Azeem Rafiq welcomed a step towards “some sense of closure for my family and me” after the England and Wales Cricket Board charged Yorkshire and “a number of individuals” with bringing the game into disrepute.
The charges followed an investigation into allegations of racism at the club and of the club’s own handling of those allegations.
The ECB has declined to identify any of the individuals concerned, though the Guardian understands that in addition to the club seven people have so far been contacted, with further charges possible. Michael Vaughan, the former England captain, is understood to be one of those charged. Vaughan did not respond to the Guardian’s request for comment and has always denied the allegations made against him by Rafiq.
The investigation was launched last November following Rafiq’s appearance in front of the parliamentary digital, culture, media and sport select committee, and he has also been among those to provide evidence to the ECB.
“This has been another gruelling but unfortunately necessary process,” Rafiq said in a statement. “It has been a long two years since I went public about my experiences, but I hope this all means that no young player ever goes through such pain and alienation again.”
Announcement of the charges coincided with David Willey, the captain of Yorkshire’s Twenty20 team, revealing he has found the club’s attempts to deal with the fallout of Rafiq’s allegations so “unsettling” that he has decided to leave. The 32-year-old, who is in the Netherlands with England’s white-ball side, said he was returning to Northamptonshire because the players at Headingley “seem to be secondary to repairing the club’s reputation”.
Willey wrote on Instagram: “The circumstances surrounding the recent events at the club have made my work environment unsettling. There are some fantastic players at Yorkshire and I hope the complications at the club will not take priority and overshadow their talents. The cricket and the current players seem to be secondary at the moment to repairing the club’s reputation. It certainly felt that way for me over the past 12 months. I play cricket because I love the game. I just want to play somewhere that cricket is the focus and where I feel valued on and off the field.”
Along with the ECB’s charges, which will be resolved in hearings that are scheduled to start in September, Yorkshire are dealing with a claim of unfair dismissal brought by six former members of staff – which was cleared last week to progress to a full tribunal that will start in October, unless the case is settled out of court – as well as pushback to reforms suggested by their new chairman, Kamlesh Patel.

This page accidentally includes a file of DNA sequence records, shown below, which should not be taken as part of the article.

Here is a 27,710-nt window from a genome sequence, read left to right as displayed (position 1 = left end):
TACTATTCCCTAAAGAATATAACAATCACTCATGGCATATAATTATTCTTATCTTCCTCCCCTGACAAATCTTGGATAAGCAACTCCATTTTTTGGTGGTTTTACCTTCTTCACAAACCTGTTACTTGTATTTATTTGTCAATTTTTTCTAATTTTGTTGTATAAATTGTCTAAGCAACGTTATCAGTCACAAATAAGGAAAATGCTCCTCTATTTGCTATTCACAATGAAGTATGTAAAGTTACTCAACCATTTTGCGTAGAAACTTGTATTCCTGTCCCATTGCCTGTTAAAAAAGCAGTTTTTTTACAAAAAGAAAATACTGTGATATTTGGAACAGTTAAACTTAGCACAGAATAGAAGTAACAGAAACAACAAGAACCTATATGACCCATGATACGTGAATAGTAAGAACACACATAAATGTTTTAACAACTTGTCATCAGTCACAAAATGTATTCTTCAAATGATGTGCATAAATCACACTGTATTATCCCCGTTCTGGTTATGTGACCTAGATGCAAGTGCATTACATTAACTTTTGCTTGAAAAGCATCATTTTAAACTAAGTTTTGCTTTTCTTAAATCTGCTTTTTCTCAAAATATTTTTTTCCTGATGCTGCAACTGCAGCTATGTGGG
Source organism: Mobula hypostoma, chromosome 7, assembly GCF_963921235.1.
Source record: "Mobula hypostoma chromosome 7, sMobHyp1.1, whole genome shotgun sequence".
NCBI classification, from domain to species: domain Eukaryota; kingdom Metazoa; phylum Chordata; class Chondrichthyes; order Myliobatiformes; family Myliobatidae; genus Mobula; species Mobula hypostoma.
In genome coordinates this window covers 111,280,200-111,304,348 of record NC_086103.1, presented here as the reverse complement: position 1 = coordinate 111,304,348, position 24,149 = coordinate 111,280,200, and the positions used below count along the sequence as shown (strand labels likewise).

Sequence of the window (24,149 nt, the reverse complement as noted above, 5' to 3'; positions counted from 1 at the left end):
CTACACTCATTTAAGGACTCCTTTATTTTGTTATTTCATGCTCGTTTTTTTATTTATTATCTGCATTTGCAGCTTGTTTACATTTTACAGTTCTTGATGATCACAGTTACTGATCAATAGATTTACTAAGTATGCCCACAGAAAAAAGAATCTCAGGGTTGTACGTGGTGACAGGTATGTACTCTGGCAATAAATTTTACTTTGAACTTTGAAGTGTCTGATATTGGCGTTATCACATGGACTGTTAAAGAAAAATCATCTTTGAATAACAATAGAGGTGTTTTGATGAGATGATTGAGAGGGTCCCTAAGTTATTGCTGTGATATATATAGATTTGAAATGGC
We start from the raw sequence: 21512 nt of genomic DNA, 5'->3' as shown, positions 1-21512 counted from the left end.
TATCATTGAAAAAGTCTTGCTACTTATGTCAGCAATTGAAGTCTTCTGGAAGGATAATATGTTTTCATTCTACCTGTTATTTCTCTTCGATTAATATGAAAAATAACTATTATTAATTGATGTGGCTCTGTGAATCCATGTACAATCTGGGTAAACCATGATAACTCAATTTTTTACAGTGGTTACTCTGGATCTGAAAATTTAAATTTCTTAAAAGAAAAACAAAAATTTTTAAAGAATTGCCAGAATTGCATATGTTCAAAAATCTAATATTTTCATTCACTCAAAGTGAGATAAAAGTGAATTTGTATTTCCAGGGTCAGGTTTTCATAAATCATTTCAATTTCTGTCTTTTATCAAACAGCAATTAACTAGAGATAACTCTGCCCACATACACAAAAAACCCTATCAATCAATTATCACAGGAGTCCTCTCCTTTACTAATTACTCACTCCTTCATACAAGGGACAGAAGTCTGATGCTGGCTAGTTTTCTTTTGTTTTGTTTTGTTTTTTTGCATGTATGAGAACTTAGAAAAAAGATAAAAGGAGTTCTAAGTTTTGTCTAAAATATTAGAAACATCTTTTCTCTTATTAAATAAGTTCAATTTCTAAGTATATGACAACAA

“We’ve taken people on a journey, it’s been a rocky journey but I’m so pleased to be here,” Lord Patel said this week. “We’re getting there but we know there is a long, long way to go.”
The ECB’s investigation has been run by its Cricket Discipline Commission, which is made up of “three independent and suitably qualified and experienced individuals”. The CDC polices the behaviour of teams, players, coaches, match officials and agents but cannot act against individual members of a club’s administrative staff. Their standard sanctions include cautions, fines and suspensions, but it is not clear how they might punish individuals who are no longer actively involved in the game.
“My preference would be for this hearing to take place publicly,” Rafiq said, “but I am hopeful that we are at least nearing a point where there will be some sense of closure for my family and me.”
The charges arise from alleged breaches of ECB directive 3.3, which states that “no participant may conduct themself in a manner, do any act or make any omission at any time which is improper or which may be prejudicial to the interests of cricket or which may bring the ECB, the game of cricket or any cricketer or group of cricketers into disrepute”, and the ECB’s anti-discrimination code.